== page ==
Cast: Arnold Schwarzenegger, Jason Clarke, Emilia Clarke, Jai Courtney, J.K. Simmons, Matt Smith
Director: Alan Taylor
Rating: 2 stars
Terminator Genisys follows the latest battle between humans and time-travelling robots to have control over history. The final decisive battle between Skynet’s machines and the humans led by John Connor (Jason Clarke) and Kyle Reese (Jai Courtney) faces a major hiccup when Kyle Reese is sent back in time to an alternate timeline. Rather than the 1984 of James Cameron’s first Terminator, he’s in a world where Sarah Connor is played by Emilia Clarke (from TV’s Game of Thrones), and rather than the unaware girl from the first film, this one is already a soldier, having been raised by a Terminator (Arnold Schwarzenegger) since childhood. Time is out of joint and spinning uncontrollably as the heroes decide once more to defeat Skynet in the past as they are pursued by robot agents from the future who seek to hunt them down.
Terminator Genisys is filled with all sorts of references and knowing winks and expects the audience to know Sarah Connor, Terminator and Kyle Reese. The constant references make it next to impossible to discuss it on its own terms. They also do the film serious discredit because it only reiterates what made Cameron’s films so exciting, suspenseful and terrific.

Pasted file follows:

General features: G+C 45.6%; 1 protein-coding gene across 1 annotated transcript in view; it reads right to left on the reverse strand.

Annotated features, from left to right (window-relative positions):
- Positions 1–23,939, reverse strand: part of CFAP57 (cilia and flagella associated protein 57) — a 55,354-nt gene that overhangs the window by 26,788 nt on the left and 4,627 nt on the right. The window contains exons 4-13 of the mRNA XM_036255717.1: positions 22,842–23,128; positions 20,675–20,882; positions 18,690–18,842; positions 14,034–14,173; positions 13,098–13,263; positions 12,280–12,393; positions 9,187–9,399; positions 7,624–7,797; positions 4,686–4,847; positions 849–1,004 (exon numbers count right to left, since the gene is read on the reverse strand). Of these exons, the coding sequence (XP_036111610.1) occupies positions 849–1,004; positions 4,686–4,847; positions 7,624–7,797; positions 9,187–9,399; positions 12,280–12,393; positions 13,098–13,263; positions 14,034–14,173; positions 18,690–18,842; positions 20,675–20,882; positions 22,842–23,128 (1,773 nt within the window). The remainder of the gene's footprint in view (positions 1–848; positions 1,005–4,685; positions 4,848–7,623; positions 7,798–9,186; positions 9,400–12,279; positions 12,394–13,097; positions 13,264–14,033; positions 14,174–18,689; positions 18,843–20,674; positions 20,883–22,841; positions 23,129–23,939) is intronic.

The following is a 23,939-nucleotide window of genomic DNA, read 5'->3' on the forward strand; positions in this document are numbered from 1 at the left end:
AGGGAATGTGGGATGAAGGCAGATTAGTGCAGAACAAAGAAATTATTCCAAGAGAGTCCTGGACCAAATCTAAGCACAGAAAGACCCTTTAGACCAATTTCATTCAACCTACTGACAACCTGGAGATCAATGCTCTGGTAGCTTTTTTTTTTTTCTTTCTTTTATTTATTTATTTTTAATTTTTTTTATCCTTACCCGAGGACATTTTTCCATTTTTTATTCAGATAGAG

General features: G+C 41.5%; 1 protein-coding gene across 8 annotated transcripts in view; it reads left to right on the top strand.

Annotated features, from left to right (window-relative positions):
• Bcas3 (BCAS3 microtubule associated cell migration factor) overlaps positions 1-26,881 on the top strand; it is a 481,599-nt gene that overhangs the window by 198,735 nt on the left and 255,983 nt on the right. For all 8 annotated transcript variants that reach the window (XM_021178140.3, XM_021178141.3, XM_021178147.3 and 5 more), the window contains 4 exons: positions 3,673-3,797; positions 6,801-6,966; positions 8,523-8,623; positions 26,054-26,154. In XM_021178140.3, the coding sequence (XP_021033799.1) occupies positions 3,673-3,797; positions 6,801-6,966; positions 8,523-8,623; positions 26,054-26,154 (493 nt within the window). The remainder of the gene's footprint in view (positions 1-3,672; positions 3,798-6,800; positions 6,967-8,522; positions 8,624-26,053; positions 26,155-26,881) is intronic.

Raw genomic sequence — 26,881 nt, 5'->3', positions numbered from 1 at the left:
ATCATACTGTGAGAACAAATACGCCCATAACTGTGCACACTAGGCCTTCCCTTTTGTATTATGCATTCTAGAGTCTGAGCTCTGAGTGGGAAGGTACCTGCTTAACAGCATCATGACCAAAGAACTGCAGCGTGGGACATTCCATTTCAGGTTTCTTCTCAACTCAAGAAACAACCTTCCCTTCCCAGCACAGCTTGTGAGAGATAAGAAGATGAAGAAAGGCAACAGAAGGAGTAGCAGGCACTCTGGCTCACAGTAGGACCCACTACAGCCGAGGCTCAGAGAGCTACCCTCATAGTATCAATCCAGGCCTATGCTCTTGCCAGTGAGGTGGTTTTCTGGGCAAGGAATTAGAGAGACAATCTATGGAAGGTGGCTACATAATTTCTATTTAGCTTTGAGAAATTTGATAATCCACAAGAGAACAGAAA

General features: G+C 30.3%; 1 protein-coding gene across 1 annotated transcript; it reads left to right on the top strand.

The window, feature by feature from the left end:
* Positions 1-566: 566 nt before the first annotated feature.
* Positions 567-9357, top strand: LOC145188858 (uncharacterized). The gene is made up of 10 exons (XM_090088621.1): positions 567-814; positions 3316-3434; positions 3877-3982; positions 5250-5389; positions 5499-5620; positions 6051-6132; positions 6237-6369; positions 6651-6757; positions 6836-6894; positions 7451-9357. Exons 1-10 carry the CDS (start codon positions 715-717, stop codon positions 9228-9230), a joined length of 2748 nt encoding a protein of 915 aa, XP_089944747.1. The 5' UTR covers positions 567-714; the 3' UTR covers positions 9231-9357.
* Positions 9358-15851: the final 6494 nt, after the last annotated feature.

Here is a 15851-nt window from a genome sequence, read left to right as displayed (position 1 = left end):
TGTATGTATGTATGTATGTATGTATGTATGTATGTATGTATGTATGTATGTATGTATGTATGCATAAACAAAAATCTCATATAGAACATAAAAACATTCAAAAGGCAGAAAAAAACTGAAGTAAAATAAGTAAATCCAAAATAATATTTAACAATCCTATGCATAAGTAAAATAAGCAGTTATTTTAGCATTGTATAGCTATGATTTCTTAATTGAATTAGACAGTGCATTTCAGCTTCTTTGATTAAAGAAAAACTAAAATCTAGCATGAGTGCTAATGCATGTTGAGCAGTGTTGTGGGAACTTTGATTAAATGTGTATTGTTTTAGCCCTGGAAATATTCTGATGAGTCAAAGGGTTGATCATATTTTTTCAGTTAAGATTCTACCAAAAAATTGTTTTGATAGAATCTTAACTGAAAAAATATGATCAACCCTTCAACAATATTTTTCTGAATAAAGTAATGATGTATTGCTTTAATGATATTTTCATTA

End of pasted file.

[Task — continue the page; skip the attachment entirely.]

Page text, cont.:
The action movie as a genre has suffered unexpected decay. What seemed simple, tense, suspenseful and exciting in Terminator 2: Judgment Day has been replaced by conspicuous CGI and boring action scenes without any real weight. A film about a Terminator and killer robots is highly physical in nature, so you would assume that this would feature several exciting foot chases, tense encounters and relentless pursuit on roads. Why did anyone think a helicopter chase with two Terminators chasing each across the sky of Los Angeles was a good substitute? As for the performances, Arnold Schwarzenegger returns to the role that made him a star, which, while welcoming, is highly suggestive of one of those embarrassing cameos made by stars in spoof comedies. In the case of the other two actors, Emilia Clarke is not as good as Linda Hamilton, she’s too young and too beautiful for the part of the survivalist tactician, though she does fare much better than Jai Courtney who strikes me as being miscast in the role of Kyle Reese, a poor shade on Michael Biehn. Jason Clarke is wasted while J.K. Simmons, a welcome surprise as always, seems to have wandered in from another movie.
The writer is programmer, Lightcube Film Society